Treatment for Alcoholism

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Treatment for Alcoholism

Alcoholism is responsible for around 88,000 people dying each year in the United States. Additionally, the National Institute on Health reported that 14.5 million people over the age of 12 had an Alcohol Use Disorder in 2019. At Emerge Healing Center we’re dedicated to helping individuals with Alcoholism through effective and compassionate treatment.

Mental Effects of Alcoholism

Alcoholism is defined as a chronic, progressive, potentially fatal disorder marked by excessive and usually compulsive drinking of alcohol leading to psychological and physical dependence or addiction. This definition is essential when understanding the effect alcoholism has on the brain. It’s not simply a choice to drink or not to drink for the alcoholic – it is a physical dependence on the brain. 

Society has unfortunately taught many people that Alcoholism is a choice. They don’t understand why a person can’t or won’t “just stop” drinking, especially when it is causing harm to themselves and others. Essentially an alcoholic is physiologically dependent on alcohol – if they were to “just stop,” they would experience severe physical and psychological withdrawal symptoms. 

Regarding the brain, alcohol has varying effects depending on the individual. In the short term, it influences the brain’s communication and information-processing pathways. This can lead to confusion, slow or impaired decision-making, declined motor coordination, and more. Long-term effects are more serious – heart problems, liver failure, weakened immune systems, and likely other mental health problems are just the beginning. Additionally, studies have shown that excessive alcohol consumption can shrink the hippocampus, a region of the brain in the temporal lobe that plays a major role in memory and learning. 

Physical Effects of Alcoholism

In addition to the mental effects of Alcoholism, there are countless common physical symptoms. Additionally, alcohol causes more complex effects on different parts of the body. 

 Common physical symptoms can include: 

  • Muscle spasms
  • Seizures
  • Weight gain
  • Unhealthy skin
  • Pancreatitis 
  • Insomnia 
  • Mood swings
  • Appetite changes 
  • Vision changes 

More severe cases of Alcoholism can affect systems of the body like the heart, the lungs, the gastrointestinal tract, and reproductive systems. 

Alcohol does a few note-worthy things regarding the heart. It causes blood vessels to relax, allowing more blood to reach the skin (faces flushing when drinking), lowers blood pressure making the heart work harder to circulate blood, and increases the heart rate causing an increased risk of stroke. Additionally, overconsumption of alcohol can lead to damaged blood vessels and other organs by toxic byproducts being filtered.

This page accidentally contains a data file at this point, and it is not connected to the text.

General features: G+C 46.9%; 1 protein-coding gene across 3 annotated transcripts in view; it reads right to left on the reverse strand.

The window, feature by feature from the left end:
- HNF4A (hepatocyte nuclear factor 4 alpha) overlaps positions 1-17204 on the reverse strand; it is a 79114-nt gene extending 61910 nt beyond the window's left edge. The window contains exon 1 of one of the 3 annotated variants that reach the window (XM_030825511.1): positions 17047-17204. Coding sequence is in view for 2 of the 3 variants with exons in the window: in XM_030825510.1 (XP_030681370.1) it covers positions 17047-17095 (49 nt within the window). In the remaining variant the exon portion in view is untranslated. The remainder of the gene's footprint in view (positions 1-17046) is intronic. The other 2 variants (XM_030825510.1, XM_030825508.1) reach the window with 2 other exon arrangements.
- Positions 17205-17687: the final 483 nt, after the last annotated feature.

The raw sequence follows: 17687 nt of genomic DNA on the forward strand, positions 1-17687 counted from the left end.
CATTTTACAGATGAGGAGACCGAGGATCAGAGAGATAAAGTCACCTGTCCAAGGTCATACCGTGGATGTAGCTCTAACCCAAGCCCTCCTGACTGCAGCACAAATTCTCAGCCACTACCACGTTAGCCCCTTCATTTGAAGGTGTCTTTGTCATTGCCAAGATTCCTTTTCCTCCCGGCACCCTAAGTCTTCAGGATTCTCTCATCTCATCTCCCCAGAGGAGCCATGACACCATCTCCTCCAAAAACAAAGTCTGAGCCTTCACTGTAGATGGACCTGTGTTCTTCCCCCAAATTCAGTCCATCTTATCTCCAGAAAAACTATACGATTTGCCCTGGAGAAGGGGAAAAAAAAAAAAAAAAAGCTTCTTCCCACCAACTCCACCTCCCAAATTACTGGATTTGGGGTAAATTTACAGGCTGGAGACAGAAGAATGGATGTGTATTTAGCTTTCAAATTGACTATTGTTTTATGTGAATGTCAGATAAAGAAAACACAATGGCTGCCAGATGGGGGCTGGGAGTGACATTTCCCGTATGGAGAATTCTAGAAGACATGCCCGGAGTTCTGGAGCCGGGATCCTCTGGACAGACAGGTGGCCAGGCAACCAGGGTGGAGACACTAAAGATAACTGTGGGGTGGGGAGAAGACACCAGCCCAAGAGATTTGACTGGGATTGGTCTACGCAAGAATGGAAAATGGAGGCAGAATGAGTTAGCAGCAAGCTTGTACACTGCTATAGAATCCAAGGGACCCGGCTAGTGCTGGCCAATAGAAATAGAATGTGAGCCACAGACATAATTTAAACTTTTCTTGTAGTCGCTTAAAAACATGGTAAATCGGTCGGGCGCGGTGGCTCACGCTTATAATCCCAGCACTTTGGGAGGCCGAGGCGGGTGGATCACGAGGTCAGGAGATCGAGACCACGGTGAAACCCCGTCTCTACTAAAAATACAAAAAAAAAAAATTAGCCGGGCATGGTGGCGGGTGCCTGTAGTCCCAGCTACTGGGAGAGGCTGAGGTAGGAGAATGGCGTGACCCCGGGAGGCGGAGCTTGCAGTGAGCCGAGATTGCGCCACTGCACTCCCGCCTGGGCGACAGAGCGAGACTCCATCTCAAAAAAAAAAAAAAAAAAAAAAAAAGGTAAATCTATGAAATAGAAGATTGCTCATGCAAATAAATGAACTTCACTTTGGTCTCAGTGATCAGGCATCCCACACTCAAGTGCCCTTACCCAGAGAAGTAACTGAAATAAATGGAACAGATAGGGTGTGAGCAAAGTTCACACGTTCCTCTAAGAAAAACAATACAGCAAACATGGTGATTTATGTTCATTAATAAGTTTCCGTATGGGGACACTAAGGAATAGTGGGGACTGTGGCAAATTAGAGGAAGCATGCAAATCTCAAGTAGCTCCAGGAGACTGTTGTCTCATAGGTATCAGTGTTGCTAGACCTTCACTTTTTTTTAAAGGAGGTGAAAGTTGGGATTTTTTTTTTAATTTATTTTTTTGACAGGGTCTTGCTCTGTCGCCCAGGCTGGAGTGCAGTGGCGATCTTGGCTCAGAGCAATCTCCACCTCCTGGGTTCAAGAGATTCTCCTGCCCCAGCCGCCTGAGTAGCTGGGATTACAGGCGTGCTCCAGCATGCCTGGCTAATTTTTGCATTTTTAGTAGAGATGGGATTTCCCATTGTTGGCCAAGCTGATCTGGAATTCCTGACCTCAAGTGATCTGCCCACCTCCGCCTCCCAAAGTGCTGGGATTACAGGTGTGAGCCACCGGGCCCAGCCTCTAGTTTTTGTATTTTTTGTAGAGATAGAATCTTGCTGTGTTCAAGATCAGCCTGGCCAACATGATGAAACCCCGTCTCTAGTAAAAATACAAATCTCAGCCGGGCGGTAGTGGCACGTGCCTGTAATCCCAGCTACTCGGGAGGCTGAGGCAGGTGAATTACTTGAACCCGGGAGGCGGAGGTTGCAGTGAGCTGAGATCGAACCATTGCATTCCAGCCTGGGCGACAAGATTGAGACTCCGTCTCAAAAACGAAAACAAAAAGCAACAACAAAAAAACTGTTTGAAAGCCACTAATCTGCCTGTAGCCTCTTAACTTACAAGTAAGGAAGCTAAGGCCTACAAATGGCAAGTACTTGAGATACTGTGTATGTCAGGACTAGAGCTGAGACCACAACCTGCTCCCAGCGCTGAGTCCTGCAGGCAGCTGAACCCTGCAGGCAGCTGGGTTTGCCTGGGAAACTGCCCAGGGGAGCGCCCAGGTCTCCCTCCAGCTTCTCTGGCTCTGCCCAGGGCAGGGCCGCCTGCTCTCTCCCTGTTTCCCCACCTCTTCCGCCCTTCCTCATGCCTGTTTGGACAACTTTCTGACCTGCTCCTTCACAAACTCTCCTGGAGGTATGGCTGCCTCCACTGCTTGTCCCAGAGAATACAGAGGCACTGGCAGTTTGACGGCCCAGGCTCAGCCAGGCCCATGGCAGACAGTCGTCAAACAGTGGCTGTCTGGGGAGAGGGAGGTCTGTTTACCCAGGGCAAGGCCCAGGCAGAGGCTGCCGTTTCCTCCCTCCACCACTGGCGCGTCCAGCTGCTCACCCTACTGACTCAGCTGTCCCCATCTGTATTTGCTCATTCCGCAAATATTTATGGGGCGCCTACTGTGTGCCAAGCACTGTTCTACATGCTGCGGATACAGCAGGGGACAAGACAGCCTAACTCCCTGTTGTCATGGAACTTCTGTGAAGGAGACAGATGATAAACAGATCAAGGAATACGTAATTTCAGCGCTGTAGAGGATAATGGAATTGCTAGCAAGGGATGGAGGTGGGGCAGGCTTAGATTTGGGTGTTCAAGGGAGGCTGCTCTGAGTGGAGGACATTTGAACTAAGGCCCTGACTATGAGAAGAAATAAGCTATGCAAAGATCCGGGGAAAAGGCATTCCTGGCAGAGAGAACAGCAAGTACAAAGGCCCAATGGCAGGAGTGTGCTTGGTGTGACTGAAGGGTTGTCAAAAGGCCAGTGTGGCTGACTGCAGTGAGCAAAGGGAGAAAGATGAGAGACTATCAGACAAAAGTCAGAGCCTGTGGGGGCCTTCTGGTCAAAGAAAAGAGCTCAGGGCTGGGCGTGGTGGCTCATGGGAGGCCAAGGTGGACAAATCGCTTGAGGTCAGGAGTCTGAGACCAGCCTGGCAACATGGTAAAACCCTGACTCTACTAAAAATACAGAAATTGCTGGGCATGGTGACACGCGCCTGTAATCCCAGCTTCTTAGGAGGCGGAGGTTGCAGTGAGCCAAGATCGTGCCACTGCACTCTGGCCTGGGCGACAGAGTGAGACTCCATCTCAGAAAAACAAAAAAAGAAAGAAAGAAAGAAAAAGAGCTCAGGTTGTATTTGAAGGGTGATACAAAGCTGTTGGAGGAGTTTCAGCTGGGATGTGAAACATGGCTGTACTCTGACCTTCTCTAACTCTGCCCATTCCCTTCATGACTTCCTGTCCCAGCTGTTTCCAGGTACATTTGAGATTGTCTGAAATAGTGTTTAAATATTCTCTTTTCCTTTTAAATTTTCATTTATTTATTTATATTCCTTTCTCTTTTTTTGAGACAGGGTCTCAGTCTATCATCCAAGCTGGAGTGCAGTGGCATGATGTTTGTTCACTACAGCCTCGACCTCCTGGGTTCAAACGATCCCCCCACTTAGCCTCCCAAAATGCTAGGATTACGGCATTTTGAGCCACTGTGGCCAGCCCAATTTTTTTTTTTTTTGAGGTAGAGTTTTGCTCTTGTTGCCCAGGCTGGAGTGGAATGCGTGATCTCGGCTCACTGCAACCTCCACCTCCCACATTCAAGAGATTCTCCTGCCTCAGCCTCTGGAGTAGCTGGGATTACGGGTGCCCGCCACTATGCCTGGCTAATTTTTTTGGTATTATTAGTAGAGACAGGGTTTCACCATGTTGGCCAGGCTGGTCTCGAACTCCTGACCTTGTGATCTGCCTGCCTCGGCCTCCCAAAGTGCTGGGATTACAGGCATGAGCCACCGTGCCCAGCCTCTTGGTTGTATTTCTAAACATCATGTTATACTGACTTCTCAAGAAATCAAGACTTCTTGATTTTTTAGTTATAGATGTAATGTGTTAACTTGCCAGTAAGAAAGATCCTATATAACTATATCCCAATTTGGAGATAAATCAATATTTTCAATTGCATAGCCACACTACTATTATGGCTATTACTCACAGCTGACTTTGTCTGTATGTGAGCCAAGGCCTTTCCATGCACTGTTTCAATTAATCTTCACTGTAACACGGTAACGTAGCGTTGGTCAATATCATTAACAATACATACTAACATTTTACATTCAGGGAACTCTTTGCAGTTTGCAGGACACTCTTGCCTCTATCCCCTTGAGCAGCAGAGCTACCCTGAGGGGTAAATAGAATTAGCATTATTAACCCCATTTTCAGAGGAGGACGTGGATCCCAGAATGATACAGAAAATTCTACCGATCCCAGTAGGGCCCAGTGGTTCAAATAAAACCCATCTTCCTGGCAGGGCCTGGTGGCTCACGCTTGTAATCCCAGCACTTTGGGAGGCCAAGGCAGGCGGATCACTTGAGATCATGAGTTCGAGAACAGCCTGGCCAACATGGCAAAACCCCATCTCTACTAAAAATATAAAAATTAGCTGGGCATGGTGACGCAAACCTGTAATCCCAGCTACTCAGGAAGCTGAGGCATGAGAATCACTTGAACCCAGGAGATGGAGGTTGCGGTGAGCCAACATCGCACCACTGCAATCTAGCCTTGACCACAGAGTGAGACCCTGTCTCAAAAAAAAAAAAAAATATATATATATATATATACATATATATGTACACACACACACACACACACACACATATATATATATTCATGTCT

As the heart rate increases, the body needs more oxygen to function, causing an Alcoholic’s breathing rate to increase. Alcohol also makes the lungs more susceptible to infection by changing their actual structure – and overall reduces lung efficiency. In severe cases, lung disease is present in individuals with AUD.

As alcohol metabolizes through the body it turns into acetaldehyde, a toxic carcinogen (cancer-causing agent). As if that’s not enough danger, stomach ulcers and esophageal issues are more likely with AUD as the alcohol interacts with the protective materials of the stomach. In addition, it stops the normal absorption of fats, proteins, and vitamins in the body and prioritizes alcohol metabolism over food metabolism. 

Fertility issues are also common with AUD. While drinking when pregnant is a known danger, alcohol consumption can also affect the quality of sperm in men and hormones needed for conception in women. 


While there are over 14,000 treatment centers in the United States, and an estimated 15 million people struggle with AUD in the US, less than 10% receive treatment. Below are some sobering facts on Alcoholism:

  • Alcohol is the most widely abused substance in the US
  • An estimated 300 million people in the world suffer from AUD
  • 7% of American adults with AUD ever get treatment 
  • Individuals with AUD are more likely to get medical help from a primary care physician rather than targeted treatment 
  • Alcohol is the third-leading preventable cause of death in the US

Emerge Healing Center Services for Alcoholism

At Emerge Healing Center, we treat Alcoholism at all levels. Our trained professionals know that at the beginning of treatment, the detox phase, managing cravings is essential to preventing relapse. Our doctors and medical staff are trained and ready to prescribe a variety of safe medications to help individuals get through the detox phase and into their treatment program. These medications are all FDA-approved and monitored with the goal being to reduce cravings for alcohol. 

Following the detox phase, our licensed team of therapists will walk each client through their treatment plan. Everyone’s situation is different and treatment plans are influenced by things like how long/much a person drank, the severity of withdrawal symptoms, dual mental health issues, other health complications, and more. No matter the plan, the goal at Emerge Healing Center in Atlanta is to help walk each individual into a life of recovery. 

Get Help

If you relate to any of the above, it may be time to seek treatment. Reaching out for help can be the hardest part for many with an AUD but the good news is that you’re not alone.

Choosing a treatment facility for your alcohol addiction is the first step on what may be a long road to total recovery. With the help of Emerge Healing Center, you will get the help you need with effective, scientifically-backed treatment options. Contact us today to learn more about our programs and how we can help you take back control of your life.

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